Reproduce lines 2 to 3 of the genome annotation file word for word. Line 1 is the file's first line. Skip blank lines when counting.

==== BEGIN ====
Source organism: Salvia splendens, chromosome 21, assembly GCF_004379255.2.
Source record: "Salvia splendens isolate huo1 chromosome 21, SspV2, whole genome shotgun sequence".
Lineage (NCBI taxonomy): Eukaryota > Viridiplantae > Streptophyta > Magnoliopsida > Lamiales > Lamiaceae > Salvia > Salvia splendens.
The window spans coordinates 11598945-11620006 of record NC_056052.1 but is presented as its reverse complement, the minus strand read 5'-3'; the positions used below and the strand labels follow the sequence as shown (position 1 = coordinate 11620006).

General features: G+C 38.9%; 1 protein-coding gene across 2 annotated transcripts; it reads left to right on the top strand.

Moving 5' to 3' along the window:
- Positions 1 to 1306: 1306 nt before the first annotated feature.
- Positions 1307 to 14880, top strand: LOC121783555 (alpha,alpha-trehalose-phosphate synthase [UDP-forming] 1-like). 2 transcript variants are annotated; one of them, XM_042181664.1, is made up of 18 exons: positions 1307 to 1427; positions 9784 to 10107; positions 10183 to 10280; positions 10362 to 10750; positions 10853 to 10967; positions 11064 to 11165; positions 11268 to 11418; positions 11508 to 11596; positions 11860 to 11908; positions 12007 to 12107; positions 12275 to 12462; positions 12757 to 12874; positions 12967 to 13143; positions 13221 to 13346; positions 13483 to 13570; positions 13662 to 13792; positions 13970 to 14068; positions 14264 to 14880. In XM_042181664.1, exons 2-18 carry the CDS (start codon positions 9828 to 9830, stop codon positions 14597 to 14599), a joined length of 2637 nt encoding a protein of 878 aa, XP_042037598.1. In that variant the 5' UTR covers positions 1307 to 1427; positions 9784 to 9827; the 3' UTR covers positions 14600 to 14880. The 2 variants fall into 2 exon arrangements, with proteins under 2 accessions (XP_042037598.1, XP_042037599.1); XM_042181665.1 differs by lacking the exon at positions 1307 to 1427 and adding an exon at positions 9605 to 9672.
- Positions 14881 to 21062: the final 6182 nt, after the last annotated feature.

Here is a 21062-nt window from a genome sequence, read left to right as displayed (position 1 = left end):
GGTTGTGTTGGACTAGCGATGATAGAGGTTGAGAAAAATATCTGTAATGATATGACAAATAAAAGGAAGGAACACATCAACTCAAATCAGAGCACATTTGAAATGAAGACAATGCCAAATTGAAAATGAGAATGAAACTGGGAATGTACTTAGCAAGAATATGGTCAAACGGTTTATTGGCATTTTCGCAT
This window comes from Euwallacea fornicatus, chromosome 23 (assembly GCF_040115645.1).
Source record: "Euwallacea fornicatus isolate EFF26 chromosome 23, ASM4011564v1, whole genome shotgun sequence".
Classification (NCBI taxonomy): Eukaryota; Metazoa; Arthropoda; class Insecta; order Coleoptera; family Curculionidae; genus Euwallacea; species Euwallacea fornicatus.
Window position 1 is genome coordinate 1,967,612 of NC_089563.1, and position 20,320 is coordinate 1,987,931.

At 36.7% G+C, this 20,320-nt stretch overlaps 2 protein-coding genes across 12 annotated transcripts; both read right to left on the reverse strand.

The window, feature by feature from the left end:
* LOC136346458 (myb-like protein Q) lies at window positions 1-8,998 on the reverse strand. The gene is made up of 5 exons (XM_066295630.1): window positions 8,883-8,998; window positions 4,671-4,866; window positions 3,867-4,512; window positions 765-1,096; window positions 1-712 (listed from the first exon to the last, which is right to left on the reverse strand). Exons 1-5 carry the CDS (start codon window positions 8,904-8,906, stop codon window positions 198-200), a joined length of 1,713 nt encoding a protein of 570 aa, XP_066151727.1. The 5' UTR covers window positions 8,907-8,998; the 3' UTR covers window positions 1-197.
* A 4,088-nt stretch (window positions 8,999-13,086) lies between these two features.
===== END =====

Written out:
Source record: "Salvia splendens isolate huo1 chromosome 21, SspV2, whole genome shotgun sequence".
Lineage (NCBI taxonomy): Eukaryota > Viridiplantae > Streptophyta > Magnoliopsida > Lamiales > Lamiaceae > Salvia > Salvia splendens.